Just to let you know that THE TEA PLANTER’S DAUGHTER is on for 99c today!
It’s on a Kindle Daily Deal on Amazon.com
Pick up a copy and settle down with a cup of tea to read!
Thanks very much to SHELF PLEASURE for hosting me on their delightful book blog – great questions!
What is so interesting about being published in translation is how the new publishers interpret the stories anew, changing covers and even titles.
Presses de la Cité have created a sumptuous, alluring cover of a woman’s face and called it, LES LUMIÈRES D’ASSAM (Lights of Assam). This was chosen for the May catalogue of the prestigious GRAND LIVRE DU MOIS.
Meanwhile the Russians (Hemiro/Family Leisure Club) have gone for the romantic hero with smouldering looks, plus a peacock to denote the Indian setting; they’ve re-titled the novel, A KISS WITH THE TASTE OF MANGO
Both editions are gorgeous in their own way and have been expertly negotiated by Maddy Milburn at The Madeleine Milburn Literary, TV and Film Agency. Merci beaucoup Maddy!
A couple of weeks ago I mentioned Glasgow’s Willow Tea Rooms. These were designed in the early years of the 20th century by Charles Rennie Mackintosh for Catherine Cranston – usually referred to as Kate Cranston, or more formally, Miss Cranston. She continued to use this despite being married to wealthy businessman, John Cochrane in 1892.
In the year Catherine Cranston was born (1849), her father, George Cranston had become the proprietor of a hotel in Glasgow’s city centre. As you can see in this advertisement from 1852, he was proud of the range and quality of the service he offered:
Eventually Charles would run a small chain of hotels in Glasgow, Edinburgh and London. Importantly, these were to become temperance hotels, offering high-class, alcohol-free accommodation.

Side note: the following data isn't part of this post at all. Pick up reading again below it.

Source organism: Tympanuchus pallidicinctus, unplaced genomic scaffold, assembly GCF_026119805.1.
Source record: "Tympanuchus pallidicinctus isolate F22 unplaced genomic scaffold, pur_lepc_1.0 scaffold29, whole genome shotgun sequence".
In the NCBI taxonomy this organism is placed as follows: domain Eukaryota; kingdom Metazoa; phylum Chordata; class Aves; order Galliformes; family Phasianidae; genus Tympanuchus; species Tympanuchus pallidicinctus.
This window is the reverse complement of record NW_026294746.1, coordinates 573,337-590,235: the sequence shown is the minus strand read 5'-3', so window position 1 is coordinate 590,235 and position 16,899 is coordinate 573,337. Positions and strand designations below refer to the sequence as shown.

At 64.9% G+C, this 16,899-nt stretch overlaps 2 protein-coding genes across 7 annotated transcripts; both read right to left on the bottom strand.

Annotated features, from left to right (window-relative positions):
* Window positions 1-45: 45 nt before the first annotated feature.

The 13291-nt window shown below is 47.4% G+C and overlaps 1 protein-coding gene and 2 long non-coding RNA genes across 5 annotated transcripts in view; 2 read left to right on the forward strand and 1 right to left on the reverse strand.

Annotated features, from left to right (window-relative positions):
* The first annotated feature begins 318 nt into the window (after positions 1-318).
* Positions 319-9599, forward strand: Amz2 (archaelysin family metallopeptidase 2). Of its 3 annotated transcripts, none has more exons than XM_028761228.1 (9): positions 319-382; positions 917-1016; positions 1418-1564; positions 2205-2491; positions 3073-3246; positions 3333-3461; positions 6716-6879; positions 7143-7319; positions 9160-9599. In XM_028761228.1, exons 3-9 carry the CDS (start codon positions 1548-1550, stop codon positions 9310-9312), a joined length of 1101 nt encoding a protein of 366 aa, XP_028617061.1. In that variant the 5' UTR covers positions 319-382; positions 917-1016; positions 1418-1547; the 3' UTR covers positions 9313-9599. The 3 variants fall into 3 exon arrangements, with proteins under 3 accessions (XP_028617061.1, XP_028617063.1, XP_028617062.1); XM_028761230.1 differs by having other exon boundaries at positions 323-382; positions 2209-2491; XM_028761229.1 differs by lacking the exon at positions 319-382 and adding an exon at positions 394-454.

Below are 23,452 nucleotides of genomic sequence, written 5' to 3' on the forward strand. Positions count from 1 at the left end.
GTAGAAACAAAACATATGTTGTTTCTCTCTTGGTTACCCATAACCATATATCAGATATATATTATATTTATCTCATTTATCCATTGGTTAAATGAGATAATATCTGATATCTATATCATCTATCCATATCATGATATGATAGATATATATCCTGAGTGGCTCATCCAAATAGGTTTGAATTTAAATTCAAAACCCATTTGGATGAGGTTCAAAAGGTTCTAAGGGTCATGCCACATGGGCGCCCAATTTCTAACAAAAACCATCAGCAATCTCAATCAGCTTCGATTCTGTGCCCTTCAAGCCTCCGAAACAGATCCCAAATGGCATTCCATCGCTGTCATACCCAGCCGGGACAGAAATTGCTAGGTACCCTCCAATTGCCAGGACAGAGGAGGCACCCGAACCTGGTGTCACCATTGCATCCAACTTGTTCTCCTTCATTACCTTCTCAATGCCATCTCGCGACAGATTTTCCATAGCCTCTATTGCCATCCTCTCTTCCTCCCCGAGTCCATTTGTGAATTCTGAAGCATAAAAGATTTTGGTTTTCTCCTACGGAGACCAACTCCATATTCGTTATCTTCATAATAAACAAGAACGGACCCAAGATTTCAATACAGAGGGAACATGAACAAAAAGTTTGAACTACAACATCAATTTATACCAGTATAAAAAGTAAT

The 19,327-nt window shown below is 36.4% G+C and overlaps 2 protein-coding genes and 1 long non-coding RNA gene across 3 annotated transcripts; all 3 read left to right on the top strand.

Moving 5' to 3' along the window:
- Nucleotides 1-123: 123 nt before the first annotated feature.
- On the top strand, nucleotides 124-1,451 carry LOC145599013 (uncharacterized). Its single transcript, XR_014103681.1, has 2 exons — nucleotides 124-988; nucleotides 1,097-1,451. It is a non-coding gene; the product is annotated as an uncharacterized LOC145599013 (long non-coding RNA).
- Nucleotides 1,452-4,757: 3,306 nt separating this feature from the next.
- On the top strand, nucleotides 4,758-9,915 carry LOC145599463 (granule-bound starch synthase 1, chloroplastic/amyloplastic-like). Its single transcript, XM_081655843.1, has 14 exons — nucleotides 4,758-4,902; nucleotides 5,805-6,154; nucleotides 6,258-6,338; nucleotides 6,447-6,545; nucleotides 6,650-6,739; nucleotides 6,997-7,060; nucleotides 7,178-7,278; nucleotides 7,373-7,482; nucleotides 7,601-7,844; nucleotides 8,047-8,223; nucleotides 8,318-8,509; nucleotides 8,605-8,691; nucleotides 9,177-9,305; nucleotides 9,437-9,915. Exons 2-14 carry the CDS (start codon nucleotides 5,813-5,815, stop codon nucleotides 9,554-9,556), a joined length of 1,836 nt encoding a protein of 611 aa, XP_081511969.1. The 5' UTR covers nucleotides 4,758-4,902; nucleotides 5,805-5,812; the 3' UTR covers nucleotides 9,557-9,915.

Perhaps it was the combined influence of her upbringing in Cranston’s Hotels, and her brother’s expertise in the tea business (he was a tea dealer) that led Miss Cranston to open her own unique style of tea shops. These were not the sombre, utilitarian outlets that had become commonplace over the last fifty years or so – they were veritable palaces in the most fashionable of styles.
Her first shop (opened in 1878, in partnership with her brother) in Argyll Street was decorated in the contemporary Baronial style. But in addition to the furnishings, and standards of service & hygiene, Miss Cranston had recognised the need to include a social element. In many ways she was creating an alternative to public houses, taking care to offer more than just food and drink.
There were rooms for gentlemen only and ladies only, as well as luncheon rooms, billiard rooms, and smoking rooms. The atmosphere was welcome to all, and Miss Cranston’s Tea Rooms became social centres for business men and apprentices; ladies and maids alike. The ladies only rooms were a particular success, allowing women to meet each other and retain their respectability without male company.
By 1888, Kate’s business was independent of her brother’s, and she commissioned George Walton & Co, Ecclesiastical and House Decorators to design a new smoking room for one of her tea shops in the Arts and Crafts style. It was in 1898 when she again commissioned George Walton to design a new interior for her expanded shop in Argyll Street that she first met Charles Rennie Mackintosh. At the time, he was working with Walton, and designed some of the furniture, which included his trademark high-backed chairs.
When the Ingram Street shop was re-designed in 1900, Mackintosh was given a whole room to work on. With his new wife, Margaret MacDonald, he designed the White Dining Room and hallway to the street. Margaret was a gifted designer and artist in her own right, and was responsible for many of the flowing, sinuous designs in the murals.
Such was the success of this, that in 1903 Miss Cranston awarded the Mackintoshes the commission for the whole of her new tea rooms in Sauchiehall Street. This was to become the Willow Tea Rooms, and is seen as the acme of the Scottish Art Nouveau movement – at least on a par with Mackintosh’s Glasgow School of Art.
It is not surprising that Catherine Cranston’s vision of “art tearooms” was a commercial success. She ran the business until the death of her husband in 1917, when it was sold. The Willow Tea Rooms were subsequently incorporated into the adjacent Daly’s department store, and after 1954, only the first floor’s Room De Luxe remained in use.